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UPDATED: May 9, 2013 NO. 19 MAY 9, 2013
Decongesting Traffic
Irksome car ownership restrictions highlight the need to expand mass transit
By Yin Pumin

KICK OUT THE JAMS: Traffic flows alongside the Ningtian Light Railway project, scheduled to span 44.5 km upon completion in 2014, in Nanjing, east China's Jiangsu Province, on May 1, 2013 (CFP)

On April 2, the Beijing Municipal Government announced that the city will continue to limit the number of cars in rush hours according to license plate numbers.

The restriction, which was first introduced in 2008 to restrict driving times based on the last numbers on license plates, is aimed at improving air quality and cutting traffic, authorities said. With the move, one-fifth of the capital's 5.27 million registered cars will not be allowed to drive in downtown areas between 7 a.m. and 8 p.m. on workdays over the next 12 months.

In recent years, with fast growth of the automobile industry in China, traffic jams have become a common phenomenon in many cities, even in second- and third-tier cities.

Management dilemma

According to the National Bureau of Statistics, China had more than 120 million automobiles at the end of 2012, including 93.09 million privately owned vehicles.

In order to tackle gridlock, several cities have started considering ways to reduce the number of cars on urban roads through traffic restrictions and auctions or lotteries of license plates.

Shanghai was the first city to limit supplies of new plates through auctions in 1994. Prices of license plates skyrocketed to 90,000 yuan ($14,562) in March.

In January 2011, Beijing ushered in a monthly lottery to control car purchases by capping new registrations at 240,000 each year, with 88 percent for small passenger cars.

In July of the same year, a similar lottery was introduced in Guiyang, southwest China's Guizhou Province, in an effort to tame traffic.

With a hybrid auction-lottery system, Guangzhou in south China's Guangdong Province became the fourth city in China to take restrictive measures on new cars in August last year.

According to the initiative, half of the annual 120,000 new registrations in Guangzhou will be given out through auction, while the other 60,000 plates will be allocated through a lottery.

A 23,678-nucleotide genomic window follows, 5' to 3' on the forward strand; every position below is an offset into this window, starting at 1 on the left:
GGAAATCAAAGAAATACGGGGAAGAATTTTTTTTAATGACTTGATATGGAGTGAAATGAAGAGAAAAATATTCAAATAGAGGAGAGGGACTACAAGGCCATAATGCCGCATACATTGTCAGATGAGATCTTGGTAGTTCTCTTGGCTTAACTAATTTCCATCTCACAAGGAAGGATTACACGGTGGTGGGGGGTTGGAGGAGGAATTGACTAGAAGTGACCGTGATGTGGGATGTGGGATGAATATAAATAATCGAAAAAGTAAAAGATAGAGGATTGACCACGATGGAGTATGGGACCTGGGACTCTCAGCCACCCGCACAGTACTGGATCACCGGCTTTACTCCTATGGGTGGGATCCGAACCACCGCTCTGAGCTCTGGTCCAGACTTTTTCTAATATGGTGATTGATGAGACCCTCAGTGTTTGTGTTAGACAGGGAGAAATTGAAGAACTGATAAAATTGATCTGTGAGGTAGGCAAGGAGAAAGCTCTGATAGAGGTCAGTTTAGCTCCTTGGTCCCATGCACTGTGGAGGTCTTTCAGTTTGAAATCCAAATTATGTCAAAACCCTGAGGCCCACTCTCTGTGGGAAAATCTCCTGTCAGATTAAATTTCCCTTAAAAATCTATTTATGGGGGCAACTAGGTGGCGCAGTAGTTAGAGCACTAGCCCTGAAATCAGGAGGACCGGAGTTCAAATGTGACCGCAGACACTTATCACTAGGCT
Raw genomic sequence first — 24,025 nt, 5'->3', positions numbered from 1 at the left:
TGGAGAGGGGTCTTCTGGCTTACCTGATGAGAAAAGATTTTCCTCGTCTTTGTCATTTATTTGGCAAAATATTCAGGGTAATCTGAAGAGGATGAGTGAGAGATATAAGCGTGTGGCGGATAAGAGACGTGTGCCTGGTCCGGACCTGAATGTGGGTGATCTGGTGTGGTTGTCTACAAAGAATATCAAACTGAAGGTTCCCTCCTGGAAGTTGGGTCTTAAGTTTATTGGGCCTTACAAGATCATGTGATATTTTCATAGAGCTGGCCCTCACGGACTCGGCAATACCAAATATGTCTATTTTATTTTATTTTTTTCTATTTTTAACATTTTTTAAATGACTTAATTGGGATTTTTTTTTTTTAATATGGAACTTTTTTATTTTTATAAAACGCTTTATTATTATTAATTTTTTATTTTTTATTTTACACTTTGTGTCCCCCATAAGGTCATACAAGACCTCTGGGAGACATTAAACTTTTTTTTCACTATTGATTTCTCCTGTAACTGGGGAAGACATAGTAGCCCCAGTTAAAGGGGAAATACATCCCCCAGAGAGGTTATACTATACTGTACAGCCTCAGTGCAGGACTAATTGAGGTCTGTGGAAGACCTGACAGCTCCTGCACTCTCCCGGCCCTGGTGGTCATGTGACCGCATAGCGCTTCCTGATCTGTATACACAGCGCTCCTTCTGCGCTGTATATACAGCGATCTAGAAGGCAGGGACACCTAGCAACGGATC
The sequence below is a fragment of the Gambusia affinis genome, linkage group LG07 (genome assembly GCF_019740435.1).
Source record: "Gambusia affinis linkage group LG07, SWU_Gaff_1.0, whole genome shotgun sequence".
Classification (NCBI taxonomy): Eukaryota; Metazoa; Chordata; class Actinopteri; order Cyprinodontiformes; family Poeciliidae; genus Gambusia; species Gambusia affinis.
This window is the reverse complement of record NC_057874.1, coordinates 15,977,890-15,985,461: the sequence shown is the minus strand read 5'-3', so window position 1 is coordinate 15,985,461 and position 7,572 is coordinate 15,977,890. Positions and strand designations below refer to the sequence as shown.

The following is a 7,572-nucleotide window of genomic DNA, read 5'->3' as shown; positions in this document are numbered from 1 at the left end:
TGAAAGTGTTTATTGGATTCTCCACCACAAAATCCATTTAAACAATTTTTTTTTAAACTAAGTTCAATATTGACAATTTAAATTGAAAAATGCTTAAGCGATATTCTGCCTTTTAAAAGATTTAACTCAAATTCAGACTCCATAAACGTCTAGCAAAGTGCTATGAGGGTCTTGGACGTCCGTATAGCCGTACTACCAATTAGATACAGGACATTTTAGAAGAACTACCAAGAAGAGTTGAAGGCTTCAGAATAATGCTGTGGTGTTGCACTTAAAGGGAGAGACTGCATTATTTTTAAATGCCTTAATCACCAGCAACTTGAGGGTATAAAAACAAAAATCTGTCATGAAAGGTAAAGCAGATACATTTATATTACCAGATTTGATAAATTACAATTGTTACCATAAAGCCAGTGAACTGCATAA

Besides, some other big cities, which share similar situations including population, levels of economic development and scales of car market with Guangzhou, are reportedly most likely to unveil restrictive policies to counter traffic woes.

In February, Shenzhen in Guangdong started soliciting public feedback on plans to restrict car purchases.

Last August, Xi'an in northwest China's Shaanxi Province announced it might limit the number of vehicles in the city. Though the municipal government took back the controversial statement a week later, it raised a storm of conjecture nationwide that major cities including Tianjin, Hangzhou in Zhejiang Province and Zhengzhou in Henan Province are thinking about such measures.

Even in Shiyan, a small city in central China's Hubei Province, a local newspaper reported that traffic jams took place almost every day and the possibility of limitations could not be ruled out. "Shiyan has 195 vehicles per 1,000 people, higher than Guangzhou's 150," it said.

"Since many cities face the ever-increasing pressure from traffic congestion and vehicle emissions in the process of urbanization, they are expected to adopt such kinds of restrictions," said Zhong Shi, an auto industry observer in Guangzhou.

While proponents argue that restrictions are effective to address traffic problems for the time being, some insiders expressed different views.

Jiang Libiao, a professor at the School of Mechanical and Automotive Engineering of the Guangzhou-based South China University of Technology, said that the car ownership control policies can only help postpone serious traffic gridlock but cannot solve the problem unless road resources are taken full advantage of and the public transport system is improved.

Fu Yuwu, Secretary General of the Society of Automotive Engineers of China, warned that to ease traffic congestion through restricting car purchases will not work well and the abrupt transition of the government's policies on auto industry will hamper its healthy development.

China outpaced the United States as the world's largest auto market in 2009. It is estimated that the designed production capacity of China's 30 major automakers will reach 40 million vehicles by 2015.

Some 19.30 million motor vehicles were sold in China in 2012, a mild increase of 4.33 percent from 2011, according to the China Association of Automobile Manufacturers.

"Car purchase restrictions in Beijing have affected 3 percent of the growth in the number of cars nationwide, and Guangzhou's restrictions will affect 1 percent. The car market will be squeezed if more cities follow suit," said Jia Xinguang, an independent auto industry analyst in Beijing.

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